• FM synthesizer for AudioCubes: creating sounds with AudioCubes without needing any additional hardware/software (not released yet).

In addition, a number of Max/MSP patches were created to work with AudioCubes

Software Uses[edit]

An overview of how AudioCubes can be used for different uses

AudioCubes for Live Performance[edit]

The AudioCubes can be used to send MIDI notes to MIDI compatible software/hardware using MIDIBridge. When two AudioCubes are put next to each other, they detect each other, and triggers are sent as MIDI notes. These triggers can then be used to control on/off type of signals, such as start and stop audio clips in a Digital Audio Workstation (DAW), such as Ableton Live. At each face of the cube, a different audio clip can be assigned in a DAW.

The AudioCubes can also measure distances to nearby objects or your hands when configured as a sensor cube in MIDIBridge. In the same way, this sensor data is sent to the computer as a continuous controller (CC) which can be used to control parameters in the DAW. Since each cube has 4 sensors, up to 4 parameters can be controlled per AudioCube.

In addition, you can also control the RGB colors of the AudioCubes and use this information as feedback during a live performance.

AudioCubes for Sound Design[edit]

The sensors of the AudioCubes can also be used to shape sounds. By moving hands and fingers closer or further away from the 4 sensors, it generates 4 different MIDI CCs which can be sent to MIDI compatible instruments. When using an AudioCube in this way, it can be compared a 4D optical theremin.

The AudioCubes can also be linked to LFOs by using the software application Evolvor. The LFO waveforms are designed in the graphical editors of evolvor. Each AudioCube is then automatically linked to an LFO, because of the topology detection. LFO signals can be added and removed, by adding and removing AudioCubes. The signals can also be mixed and matched, by mixing and matching AudioCubes.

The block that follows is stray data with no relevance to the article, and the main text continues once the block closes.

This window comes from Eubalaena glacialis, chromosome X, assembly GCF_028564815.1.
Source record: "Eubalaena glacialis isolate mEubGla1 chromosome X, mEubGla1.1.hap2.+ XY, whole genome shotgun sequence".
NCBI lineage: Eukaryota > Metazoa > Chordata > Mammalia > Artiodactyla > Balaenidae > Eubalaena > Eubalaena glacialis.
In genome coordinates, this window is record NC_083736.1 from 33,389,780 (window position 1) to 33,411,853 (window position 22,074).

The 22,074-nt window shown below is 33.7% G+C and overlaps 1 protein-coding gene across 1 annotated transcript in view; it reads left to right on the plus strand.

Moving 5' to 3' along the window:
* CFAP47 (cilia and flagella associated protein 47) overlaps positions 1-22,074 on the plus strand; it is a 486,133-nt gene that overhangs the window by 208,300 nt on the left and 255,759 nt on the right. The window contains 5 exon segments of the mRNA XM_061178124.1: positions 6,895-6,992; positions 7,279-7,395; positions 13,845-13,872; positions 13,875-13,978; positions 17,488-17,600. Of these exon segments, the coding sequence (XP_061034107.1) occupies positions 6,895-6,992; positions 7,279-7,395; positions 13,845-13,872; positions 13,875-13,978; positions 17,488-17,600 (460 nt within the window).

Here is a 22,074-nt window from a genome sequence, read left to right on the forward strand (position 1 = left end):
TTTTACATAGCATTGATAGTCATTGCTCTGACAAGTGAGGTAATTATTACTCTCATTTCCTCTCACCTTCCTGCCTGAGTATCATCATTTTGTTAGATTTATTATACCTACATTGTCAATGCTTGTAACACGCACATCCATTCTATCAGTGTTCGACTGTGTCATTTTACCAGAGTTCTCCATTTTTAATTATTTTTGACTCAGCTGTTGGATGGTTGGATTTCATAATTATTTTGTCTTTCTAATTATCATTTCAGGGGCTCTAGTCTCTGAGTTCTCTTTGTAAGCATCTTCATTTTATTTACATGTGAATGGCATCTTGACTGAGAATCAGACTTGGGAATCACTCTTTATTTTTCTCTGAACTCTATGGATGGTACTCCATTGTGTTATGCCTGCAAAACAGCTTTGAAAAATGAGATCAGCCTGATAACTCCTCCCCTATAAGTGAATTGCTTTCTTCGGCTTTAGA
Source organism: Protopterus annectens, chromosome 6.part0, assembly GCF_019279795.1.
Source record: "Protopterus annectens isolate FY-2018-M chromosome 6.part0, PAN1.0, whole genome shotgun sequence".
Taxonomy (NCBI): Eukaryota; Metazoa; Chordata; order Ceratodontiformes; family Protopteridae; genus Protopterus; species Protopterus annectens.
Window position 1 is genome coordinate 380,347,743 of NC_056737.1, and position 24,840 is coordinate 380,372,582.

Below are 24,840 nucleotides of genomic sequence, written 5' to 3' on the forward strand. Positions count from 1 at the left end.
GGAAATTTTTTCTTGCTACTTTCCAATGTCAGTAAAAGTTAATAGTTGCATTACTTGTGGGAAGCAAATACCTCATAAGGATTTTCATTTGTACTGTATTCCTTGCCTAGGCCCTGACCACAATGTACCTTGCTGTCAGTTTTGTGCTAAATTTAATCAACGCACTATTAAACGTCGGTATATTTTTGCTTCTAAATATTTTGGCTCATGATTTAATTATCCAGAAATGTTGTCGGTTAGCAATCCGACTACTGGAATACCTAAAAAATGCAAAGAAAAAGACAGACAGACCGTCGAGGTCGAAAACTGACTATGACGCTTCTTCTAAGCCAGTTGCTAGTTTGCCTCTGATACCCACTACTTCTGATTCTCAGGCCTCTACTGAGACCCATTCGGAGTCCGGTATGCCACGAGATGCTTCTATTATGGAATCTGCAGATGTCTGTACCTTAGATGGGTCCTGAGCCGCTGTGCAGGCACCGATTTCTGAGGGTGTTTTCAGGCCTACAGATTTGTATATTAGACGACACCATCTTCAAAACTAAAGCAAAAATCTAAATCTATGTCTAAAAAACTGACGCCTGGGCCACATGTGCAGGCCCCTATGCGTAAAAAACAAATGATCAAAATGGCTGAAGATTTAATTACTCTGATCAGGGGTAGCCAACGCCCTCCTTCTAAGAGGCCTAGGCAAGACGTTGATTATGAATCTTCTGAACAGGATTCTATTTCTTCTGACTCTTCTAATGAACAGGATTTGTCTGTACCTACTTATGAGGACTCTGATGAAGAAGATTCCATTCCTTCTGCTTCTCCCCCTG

AudioCubes for Music Composition[edit]

When using the Improvisor application, velocity as well as semitone patterns are automatically linked to every AudioCube. Every AudioCube plays the melody created by both patterns. When cubes are placed next to each other they can follow the melody of each other. In this way, you can easily compose music by mixing and rearranging AudioCubes.

AudioCubes for Creating Interactive applications[edit]

Several tools have been created to make your own applications for the AudioCubes in max/msp, pure data, C++

Artists[edit]

The AudioCubes are used by many live performers all over the world such as Mark Mosher,[5] Pearls for Swines, Richard Devine, Steve Baltes, Bostich from Nortec, Ilan Kriger, Arecio Smith, Julien Pauty, the European Bridges Ensemble[6]

Example of Tangible User Interface[edit]

The AudioCubes are an example of a Tangible User Interface. The past few years a lot of research has been done in the field of Tangible User Interface. The Reactable is another example of such an interface. It is an installation on which people can move around objects which are followed by a camera and projector on a surface.

Awards[edit]

For the creation of the AudioCubes Bert Schiettecatte received in 2009 the prestigious Qwartz Max Mathews award[7] in Paris. He was also invited to give a talk at TEDx Mediterranean in Cannes, September 2010.

References[edit]

External links[edit]